If you’ve ever rented or leased property, residential or commercial, your experience with landlords has likely gone pretty well. Most are fair and stick to the terms of the lease. On the other hand, some landlords will try everything possible to get around their legal obligations. The same goes for tenants. Some are great and some are not. No matter how complete the background check, you can end up with a non-paying deadbeat tenant. They can’t or won’t pay the rent, are destroying your property, are engaging in illegal activity, or are deliberately causing problems for you and their neighbors.
When tenant/landlord conflicts arise, both have a choice. They can try to sort things out. Reasonable people can often come to terms. When disagreements become contentious, it is wise to know your rights and to have Eric J. Proos, Esq. in your legal corner.
While you may think landlords generally get a pretty bad rap these days, the courts understand your rights and generally side with you on most eviction cases. You have a right to protect and make money on your property. As a landlord and property owner, you have a right to:
- Set rents and their collection
- Enter property (with notice)
- Make repairs, alterations, and clean, and…
- Evict tenants (for failure to pay rent and/or comply with lease agreements)
- Recoup monetary damages to property, and…(I’ll bet you didn’t know this)…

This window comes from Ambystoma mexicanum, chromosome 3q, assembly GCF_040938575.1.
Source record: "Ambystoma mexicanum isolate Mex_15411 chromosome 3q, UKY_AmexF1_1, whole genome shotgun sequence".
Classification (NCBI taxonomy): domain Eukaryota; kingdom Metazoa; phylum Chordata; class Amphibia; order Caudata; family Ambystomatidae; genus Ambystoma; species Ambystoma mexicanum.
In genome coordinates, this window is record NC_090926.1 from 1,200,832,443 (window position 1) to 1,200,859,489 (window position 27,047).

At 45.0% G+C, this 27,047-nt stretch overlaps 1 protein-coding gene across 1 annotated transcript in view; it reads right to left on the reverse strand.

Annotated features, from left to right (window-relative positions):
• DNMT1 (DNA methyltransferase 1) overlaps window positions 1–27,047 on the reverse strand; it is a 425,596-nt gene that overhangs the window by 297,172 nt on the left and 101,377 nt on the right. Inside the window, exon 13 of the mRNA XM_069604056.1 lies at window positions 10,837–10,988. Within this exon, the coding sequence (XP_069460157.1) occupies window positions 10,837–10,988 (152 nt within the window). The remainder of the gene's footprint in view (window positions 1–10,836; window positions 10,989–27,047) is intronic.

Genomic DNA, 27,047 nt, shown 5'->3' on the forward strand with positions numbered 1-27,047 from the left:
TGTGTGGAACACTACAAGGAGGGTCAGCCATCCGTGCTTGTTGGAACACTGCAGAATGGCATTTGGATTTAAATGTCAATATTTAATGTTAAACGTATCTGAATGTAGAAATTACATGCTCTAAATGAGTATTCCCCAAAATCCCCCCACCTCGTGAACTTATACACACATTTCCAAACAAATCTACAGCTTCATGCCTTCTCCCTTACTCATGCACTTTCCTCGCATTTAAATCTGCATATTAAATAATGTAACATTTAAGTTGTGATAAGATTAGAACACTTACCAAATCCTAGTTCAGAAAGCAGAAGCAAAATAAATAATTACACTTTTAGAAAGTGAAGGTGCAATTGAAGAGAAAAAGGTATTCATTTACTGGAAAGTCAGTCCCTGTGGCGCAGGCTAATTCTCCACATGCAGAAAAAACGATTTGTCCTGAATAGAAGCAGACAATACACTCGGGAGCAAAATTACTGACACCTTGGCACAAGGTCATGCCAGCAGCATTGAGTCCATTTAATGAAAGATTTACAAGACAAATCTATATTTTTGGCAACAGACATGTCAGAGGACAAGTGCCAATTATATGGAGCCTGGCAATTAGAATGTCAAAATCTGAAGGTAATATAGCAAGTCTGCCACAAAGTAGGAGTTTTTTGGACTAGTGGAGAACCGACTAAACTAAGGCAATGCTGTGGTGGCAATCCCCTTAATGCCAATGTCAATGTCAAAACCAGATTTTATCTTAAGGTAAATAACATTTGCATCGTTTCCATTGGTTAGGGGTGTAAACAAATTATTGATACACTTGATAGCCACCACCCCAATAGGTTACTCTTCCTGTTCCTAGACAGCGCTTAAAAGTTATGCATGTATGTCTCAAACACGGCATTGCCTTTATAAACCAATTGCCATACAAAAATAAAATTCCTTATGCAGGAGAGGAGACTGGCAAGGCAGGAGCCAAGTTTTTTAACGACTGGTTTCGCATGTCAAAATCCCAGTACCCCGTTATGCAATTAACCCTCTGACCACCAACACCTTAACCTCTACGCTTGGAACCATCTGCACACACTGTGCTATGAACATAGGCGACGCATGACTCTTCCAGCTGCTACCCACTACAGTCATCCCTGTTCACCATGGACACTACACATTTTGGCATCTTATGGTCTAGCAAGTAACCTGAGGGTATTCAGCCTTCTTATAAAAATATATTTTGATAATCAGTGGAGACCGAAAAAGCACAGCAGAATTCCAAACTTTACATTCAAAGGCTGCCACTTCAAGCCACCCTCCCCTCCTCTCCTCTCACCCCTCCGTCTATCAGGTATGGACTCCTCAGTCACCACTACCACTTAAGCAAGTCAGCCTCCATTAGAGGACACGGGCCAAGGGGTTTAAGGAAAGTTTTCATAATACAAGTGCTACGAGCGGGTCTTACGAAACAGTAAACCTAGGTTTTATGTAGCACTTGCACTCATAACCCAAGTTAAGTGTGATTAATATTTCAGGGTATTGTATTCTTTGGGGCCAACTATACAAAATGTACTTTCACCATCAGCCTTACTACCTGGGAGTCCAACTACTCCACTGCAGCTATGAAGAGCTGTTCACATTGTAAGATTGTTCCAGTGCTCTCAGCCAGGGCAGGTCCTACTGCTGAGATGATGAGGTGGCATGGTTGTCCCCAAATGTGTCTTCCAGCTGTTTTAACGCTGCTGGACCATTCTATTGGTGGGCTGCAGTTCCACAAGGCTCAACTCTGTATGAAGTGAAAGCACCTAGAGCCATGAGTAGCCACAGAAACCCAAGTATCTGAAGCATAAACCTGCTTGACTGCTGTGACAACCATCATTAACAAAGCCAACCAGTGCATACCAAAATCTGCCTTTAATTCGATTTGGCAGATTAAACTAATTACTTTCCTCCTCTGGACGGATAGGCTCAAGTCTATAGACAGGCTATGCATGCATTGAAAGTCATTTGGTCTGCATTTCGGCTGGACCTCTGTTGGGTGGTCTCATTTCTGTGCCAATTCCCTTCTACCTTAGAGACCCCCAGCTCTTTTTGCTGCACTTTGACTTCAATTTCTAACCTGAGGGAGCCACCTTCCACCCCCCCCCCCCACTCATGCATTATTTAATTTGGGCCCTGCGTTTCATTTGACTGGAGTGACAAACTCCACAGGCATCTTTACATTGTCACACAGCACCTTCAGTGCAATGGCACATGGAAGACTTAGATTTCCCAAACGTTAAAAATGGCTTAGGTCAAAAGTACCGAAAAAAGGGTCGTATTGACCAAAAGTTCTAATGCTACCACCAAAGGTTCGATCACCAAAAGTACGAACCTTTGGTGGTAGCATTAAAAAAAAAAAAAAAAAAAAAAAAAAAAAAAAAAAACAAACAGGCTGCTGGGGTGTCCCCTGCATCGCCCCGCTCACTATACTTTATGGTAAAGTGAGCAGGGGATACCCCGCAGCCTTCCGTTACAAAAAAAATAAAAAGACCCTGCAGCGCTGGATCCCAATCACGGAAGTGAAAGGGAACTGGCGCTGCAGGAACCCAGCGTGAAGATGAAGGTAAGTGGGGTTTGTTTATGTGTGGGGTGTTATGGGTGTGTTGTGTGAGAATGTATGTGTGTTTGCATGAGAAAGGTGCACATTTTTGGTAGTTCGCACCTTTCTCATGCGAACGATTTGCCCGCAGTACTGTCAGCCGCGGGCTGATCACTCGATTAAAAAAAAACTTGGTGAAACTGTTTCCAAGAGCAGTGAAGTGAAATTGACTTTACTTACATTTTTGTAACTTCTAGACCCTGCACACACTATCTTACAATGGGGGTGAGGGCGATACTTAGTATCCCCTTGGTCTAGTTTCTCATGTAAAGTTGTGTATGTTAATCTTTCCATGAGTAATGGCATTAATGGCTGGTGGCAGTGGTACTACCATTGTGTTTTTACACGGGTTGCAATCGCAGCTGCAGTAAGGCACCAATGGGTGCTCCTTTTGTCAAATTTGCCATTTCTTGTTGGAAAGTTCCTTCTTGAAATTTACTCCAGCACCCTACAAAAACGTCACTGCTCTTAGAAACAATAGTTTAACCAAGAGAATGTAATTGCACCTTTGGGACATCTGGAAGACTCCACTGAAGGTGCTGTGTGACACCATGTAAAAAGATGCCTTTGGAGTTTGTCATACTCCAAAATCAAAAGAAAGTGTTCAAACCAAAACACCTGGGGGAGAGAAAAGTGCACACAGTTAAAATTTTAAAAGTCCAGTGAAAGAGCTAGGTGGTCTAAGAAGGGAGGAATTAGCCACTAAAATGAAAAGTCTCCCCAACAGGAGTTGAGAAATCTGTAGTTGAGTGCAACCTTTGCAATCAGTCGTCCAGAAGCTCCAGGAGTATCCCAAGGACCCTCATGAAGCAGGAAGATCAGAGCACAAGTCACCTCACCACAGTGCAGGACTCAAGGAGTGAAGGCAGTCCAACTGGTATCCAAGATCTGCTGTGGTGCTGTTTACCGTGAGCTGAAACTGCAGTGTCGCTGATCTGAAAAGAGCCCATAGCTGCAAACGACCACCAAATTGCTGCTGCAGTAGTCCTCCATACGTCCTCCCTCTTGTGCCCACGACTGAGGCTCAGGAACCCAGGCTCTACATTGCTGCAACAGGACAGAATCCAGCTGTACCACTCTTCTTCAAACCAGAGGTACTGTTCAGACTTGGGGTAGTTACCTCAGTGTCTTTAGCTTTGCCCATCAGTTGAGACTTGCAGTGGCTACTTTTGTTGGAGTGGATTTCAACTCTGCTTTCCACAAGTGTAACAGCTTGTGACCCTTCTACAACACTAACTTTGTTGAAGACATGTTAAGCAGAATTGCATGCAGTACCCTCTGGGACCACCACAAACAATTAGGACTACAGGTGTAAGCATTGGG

- Shift the cost of legal action to tenants whose case fails in court
Eviction is not an easy process, but it is not necessarily the arduous lengthy legal hassle you might think it is. You have every right to evict a tenant who fails to pay rent, or inflicts damage on your property, providing you take the proper legal steps in the time and order set by the court.
- Timely notice
- Filing of proper forms
- Filing of a formal court complaint
- Serving the notice and filing of a proof of service form
- Await tenant response (3 days for Pay or Quit/30 Days for Formal Eviction Notice)
- Eviction court appearance or trial
It may seem landlords have all the legal power on their side under California law. This is not the case. Under California law, landlords are legally required to offer and maintain habitable rentals. If habitable rentals are not maintained, tenants may:
- Withhold rent
- Move out without notice
- Sue the landlord
- Call state or local health inspectors
- Exercise the right to “repair and deduct” the cost of repairs from the rent
Having Landlord/Tenant Issues?
The Law Offices of Eric J. Proos, Esq. are at your disposal. We can help your sort out this complex legal process. Residents in West Hollywood, Beverly Hills, Hollywood, Santa Monica, Westwood and surrounding CA communities call (213) 784-3640.
All information provided in this article is for educational purposes only, and does not constitute legal advice. Each situation is dependent on the specific facts and must be evaluated on a case-by-case basis.